Superlattices with scattering mechanisms at multiple length scales efficiently scatter phonons at all relevant wavelengths and provide a convenient route to reduce thermal transport. Here, we show, both experimentally and by atomistic simulations, that SiGe superlattices with well-established compositional gradients and a sufficient number of interfaces exhibit extremely low thermal conductivity.
Our results reveal that the thermal conductivity of long-period (30–50 nm) superlattices with thicknesses below 200 nm is still thickness-dependent and higher than that of the corresponding alloy thin film. Increasing the number of periods up to 16 has a strong impact on heat propagation, leading to thermal conductivity values below the thin-film alloy limit. Lattice dynamics calculations confirm that the reduced thermal conductivity stems from the simultaneous effects of mass scattering, graded interface scattering, and coherent interference from the lattice periodicity. This study provides a significant step forward in understanding the role of compositional gradients in heat transport across nanostructures. The strategy of employing long-period graded superlattices with extremely low thermal conductivities has great potential for micro- and nano-thermoelectric generation and cooling of Si-based devices.
The combination of light‐emitting diodes (LEDs) and rare earth (RE) phosphors as color‐converting layers comprises the basis of solid‐state lighting. Indeed, most LED lamps include a photoluminescent coating made of phosphor material, i.e., crystalline matrix suitably doped with RE elements, to produce white light from a blue or ultraviolet LED chip.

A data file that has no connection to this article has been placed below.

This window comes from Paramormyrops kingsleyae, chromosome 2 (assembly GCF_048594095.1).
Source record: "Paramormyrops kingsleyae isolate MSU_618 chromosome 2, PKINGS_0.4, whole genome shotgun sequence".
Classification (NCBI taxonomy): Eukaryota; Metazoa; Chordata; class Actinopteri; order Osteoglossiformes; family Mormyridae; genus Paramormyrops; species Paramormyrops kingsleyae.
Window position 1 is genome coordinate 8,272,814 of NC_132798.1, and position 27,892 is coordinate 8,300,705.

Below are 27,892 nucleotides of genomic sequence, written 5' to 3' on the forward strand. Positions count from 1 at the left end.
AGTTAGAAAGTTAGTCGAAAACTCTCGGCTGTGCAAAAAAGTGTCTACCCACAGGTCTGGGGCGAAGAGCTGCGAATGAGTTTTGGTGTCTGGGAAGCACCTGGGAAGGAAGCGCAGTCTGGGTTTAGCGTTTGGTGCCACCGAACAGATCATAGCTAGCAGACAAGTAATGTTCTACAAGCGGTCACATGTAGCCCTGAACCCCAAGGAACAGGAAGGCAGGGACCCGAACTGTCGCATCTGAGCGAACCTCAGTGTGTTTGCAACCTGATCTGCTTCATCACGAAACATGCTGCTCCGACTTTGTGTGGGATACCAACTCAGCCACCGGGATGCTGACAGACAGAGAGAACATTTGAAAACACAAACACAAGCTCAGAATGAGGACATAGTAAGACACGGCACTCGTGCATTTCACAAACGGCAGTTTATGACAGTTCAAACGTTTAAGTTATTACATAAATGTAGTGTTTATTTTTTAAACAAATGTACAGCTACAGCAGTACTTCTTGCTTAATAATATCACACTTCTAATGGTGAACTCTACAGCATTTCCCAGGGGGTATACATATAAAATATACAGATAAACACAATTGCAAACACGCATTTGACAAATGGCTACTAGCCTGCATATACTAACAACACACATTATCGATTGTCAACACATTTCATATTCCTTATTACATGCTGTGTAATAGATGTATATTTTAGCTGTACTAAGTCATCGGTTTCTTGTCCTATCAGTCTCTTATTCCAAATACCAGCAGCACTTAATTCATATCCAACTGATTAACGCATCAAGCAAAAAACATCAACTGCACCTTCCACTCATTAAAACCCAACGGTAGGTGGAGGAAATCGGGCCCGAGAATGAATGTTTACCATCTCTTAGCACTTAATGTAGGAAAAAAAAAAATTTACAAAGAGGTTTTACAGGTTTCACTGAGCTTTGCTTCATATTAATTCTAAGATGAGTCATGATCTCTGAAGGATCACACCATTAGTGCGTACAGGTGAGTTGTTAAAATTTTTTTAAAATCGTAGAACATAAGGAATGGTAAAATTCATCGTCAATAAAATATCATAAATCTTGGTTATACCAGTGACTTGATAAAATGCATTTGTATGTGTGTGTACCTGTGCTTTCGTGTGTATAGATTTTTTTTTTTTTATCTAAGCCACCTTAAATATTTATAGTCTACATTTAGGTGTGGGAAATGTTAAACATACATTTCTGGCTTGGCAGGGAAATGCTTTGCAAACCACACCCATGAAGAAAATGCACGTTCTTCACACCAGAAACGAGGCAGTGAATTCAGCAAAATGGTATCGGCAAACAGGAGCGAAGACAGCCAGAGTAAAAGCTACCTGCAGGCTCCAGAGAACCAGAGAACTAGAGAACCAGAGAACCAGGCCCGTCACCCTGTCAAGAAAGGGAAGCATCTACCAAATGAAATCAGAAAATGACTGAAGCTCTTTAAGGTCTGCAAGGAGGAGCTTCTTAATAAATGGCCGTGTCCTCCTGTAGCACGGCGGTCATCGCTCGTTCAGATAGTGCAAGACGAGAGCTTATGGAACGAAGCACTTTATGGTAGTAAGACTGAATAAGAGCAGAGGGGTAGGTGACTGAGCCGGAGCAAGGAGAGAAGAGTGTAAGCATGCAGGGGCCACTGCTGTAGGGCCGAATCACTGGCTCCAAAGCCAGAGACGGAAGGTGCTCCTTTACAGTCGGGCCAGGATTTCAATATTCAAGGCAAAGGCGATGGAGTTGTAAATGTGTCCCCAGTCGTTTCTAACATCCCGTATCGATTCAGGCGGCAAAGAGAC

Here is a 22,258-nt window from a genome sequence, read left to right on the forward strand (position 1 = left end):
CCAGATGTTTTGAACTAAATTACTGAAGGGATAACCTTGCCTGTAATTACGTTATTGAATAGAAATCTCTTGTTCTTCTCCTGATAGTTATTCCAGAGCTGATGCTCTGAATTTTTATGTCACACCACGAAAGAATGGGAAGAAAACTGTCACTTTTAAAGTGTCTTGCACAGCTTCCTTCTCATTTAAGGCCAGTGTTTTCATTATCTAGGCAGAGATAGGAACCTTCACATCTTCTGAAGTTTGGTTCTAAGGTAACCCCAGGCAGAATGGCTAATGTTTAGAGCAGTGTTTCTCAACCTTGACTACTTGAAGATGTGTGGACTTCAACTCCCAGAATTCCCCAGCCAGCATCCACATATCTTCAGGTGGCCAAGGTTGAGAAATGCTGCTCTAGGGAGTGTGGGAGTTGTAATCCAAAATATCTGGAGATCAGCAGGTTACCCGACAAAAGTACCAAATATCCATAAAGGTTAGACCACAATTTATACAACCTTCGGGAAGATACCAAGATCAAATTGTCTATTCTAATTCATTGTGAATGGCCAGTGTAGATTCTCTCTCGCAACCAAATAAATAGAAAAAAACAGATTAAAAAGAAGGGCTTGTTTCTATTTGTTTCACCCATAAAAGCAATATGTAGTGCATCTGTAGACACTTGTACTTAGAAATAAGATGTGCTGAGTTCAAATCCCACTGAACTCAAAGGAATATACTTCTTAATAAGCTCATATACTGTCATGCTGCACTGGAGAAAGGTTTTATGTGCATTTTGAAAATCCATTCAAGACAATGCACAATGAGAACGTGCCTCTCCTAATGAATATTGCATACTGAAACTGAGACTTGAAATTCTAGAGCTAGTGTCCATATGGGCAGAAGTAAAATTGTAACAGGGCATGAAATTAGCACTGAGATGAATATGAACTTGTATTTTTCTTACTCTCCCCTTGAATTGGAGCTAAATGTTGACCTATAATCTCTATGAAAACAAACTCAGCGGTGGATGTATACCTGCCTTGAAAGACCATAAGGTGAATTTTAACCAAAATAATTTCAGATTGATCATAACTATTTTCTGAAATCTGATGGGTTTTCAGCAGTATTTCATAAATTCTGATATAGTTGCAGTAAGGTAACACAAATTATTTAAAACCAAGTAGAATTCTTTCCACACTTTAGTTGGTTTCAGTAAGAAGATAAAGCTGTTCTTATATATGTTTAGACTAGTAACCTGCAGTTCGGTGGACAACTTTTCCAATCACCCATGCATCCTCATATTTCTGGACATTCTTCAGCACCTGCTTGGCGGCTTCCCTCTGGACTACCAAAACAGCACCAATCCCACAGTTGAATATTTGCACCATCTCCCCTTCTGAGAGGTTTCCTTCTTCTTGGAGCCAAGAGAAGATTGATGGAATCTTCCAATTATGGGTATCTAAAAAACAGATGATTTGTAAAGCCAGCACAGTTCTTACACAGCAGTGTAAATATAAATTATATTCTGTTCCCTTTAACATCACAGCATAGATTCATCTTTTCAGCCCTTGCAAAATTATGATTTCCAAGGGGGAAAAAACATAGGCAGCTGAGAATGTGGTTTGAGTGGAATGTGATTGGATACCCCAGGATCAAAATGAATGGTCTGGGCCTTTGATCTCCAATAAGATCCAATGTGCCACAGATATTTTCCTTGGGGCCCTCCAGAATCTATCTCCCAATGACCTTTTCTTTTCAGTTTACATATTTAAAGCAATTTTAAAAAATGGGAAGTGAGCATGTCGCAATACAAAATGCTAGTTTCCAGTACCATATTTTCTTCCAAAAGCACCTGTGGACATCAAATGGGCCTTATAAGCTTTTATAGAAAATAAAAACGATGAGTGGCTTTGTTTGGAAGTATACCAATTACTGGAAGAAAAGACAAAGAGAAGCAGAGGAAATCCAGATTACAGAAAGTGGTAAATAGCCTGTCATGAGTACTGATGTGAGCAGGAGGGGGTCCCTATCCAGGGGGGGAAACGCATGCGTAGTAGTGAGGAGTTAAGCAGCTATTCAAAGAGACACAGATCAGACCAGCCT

At short length scales phonon transport is ballistic: the thermal resistance of semiconductors and insulators is quantized and length independent. At long length scales, on the other hand, transport is diffusive and resistance arises as a result of the scattering processes experienced by phonons. In many cases of interest, however, these two transport regimes coexist. Here we propose a first-principles approach to treat quasiballistic phonon transport where diffusive and ballistic phonons receive separate theoretical treatments.
The surprising optical properties of the non-π-conjugated polymer poly(phenylene methylene) (PPM) and its derivatives—that is, absorption in the 350–450 nm and photoluminescence (PL) in the 400–600 nm spectral regions—have been attributed to chromophores formed by homoconjugation along the polymer chain. The enabling role of homoconjugation, however, was hitherto ascertained primarily by excluding alternative origins of luminescence.
Transfer printing is one of the key nanofabrication techniques for the large‐scale manufacturing of complex device architectures. It provides a cost‐effective and high‐throughput route for the integration of independently processed materials into spatially tailored architectures.